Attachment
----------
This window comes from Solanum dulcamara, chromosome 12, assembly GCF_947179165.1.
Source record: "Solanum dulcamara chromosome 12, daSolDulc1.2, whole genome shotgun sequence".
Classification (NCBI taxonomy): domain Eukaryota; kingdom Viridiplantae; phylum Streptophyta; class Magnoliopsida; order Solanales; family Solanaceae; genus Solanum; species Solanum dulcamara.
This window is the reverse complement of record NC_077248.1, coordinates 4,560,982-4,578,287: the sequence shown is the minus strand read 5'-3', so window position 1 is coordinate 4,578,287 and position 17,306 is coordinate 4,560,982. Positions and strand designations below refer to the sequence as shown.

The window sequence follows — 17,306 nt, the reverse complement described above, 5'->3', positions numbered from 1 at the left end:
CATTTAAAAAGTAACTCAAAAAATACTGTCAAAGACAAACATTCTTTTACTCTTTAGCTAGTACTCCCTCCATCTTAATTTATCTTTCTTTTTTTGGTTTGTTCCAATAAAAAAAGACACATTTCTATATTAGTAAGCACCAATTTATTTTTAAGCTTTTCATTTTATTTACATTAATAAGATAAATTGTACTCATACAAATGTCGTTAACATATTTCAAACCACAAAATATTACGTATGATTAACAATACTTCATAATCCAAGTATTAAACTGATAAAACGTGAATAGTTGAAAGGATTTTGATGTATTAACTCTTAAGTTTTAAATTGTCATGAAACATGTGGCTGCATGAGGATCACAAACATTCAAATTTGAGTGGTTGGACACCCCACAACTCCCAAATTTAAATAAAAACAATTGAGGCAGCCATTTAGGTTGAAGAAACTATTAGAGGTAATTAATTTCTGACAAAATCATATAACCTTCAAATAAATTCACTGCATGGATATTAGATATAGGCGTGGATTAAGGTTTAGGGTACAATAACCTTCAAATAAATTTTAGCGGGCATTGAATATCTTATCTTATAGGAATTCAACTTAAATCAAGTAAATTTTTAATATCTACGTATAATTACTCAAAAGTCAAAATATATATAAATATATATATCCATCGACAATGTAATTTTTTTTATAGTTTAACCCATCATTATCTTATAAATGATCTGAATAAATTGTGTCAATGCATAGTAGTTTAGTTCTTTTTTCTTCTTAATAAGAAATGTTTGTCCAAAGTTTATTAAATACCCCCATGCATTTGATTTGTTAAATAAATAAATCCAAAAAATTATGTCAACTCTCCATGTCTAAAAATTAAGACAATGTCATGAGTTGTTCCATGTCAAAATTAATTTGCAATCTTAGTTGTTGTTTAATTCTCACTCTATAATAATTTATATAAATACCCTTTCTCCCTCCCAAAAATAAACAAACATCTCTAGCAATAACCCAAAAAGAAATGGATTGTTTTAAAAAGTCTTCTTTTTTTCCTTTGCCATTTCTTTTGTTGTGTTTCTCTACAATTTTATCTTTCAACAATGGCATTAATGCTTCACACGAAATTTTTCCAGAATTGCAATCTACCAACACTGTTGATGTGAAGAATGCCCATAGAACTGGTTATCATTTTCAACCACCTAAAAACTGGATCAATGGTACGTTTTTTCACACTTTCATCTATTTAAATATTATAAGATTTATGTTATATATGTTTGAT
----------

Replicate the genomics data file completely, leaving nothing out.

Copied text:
This window comes from Solanum dulcamara, chromosome 12, assembly GCF_947179165.1.
Source record: "Solanum dulcamara chromosome 12, daSolDulc1.2, whole genome shotgun sequence".
Classification (NCBI taxonomy): domain Eukaryota; kingdom Viridiplantae; phylum Streptophyta; class Magnoliopsida; order Solanales; family Solanaceae; genus Solanum; species Solanum dulcamara.
This window is the reverse complement of record NC_077248.1, coordinates 4,560,982-4,578,287: the sequence shown is the minus strand read 5'-3', so window position 1 is coordinate 4,578,287 and position 17,306 is coordinate 4,560,982. Positions and strand designations below refer to the sequence as shown.

The window sequence follows — 17,306 nt, the reverse complement described above, 5'->3', positions numbered from 1 at the left end:
CATTTAAAAAGTAACTCAAAAAATACTGTCAAAGACAAACATTCTTTTACTCTTTAGCTAGTACTCCCTCCATCTTAATTTATCTTTCTTTTTTTGGTTTGTTCCAATAAAAAAAGACACATTTCTATATTAGTAAGCACCAATTTATTTTTAAGCTTTTCATTTTATTTACATTAATAAGATAAATTGTACTCATACAAATGTCGTTAACATATTTCAAACCACAAAATATTACGTATGATTAACAATACTTCATAATCCAAGTATTAAACTGATAAAACGTGAATAGTTGAAAGGATTTTGATGTATTAACTCTTAAGTTTTAAATTGTCATGAAACATGTGGCTGCATGAGGATCACAAACATTCAAATTTGAGTGGTTGGACACCCCACAACTCCCAAATTTAAATAAAAACAATTGAGGCAGCCATTTAGGTTGAAGAAACTATTAGAGGTAATTAATTTCTGACAAAATCATATAACCTTCAAATAAATTCACTGCATGGATATTAGATATAGGCGTGGATTAAGGTTTAGGGTACAATAACCTTCAAATAAATTTTAGCGGGCATTGAATATCTTATCTTATAGGAATTCAACTTAAATCAAGTAAATTTTTAATATCTACGTATAATTACTCAAAAGTCAAAATATATATAAATATATATATCCATCGACAATGTAATTTTTTTTATAGTTTAACCCATCATTATCTTATAAATGATCTGAATAAATTGTGTCAATGCATAGTAGTTTAGTTCTTTTTTCTTCTTAATAAGAAATGTTTGTCCAAAGTTTATTAAATACCCCCATGCATTTGATTTGTTAAATAAATAAATCCAAAAAATTATGTCAACTCTCCATGTCTAAAAATTAAGACAATGTCATGAGTTGTTCCATGTCAAAATTAATTTGCAATCTTAGTTGTTGTTTAATTCTCACTCTATAATAATTTATATAAATACCCTTTCTCCCTCCCAAAAATAAACAAACATCTCTAGCAATAACCCAAAAAGAAATGGATTGTTTTAAAAAGTCTTCTTTTTTTCCTTTGCCATTTCTTTTGTTGTGTTTCTCTACAATTTTATCTTTCAACAATGGCATTAATGCTTCACACGAAATTTTTCCAGAATTGCAATCTACCAACACTGTTGATGTGAAGAATGCCCATAGAACTGGTTATCATTTTCAACCACCTAAAAACTGGATCAATGGTACGTTTTTTCACACTTTCATCTATTTAAATATTATAAGATTTATGTTATATATGTTTGAT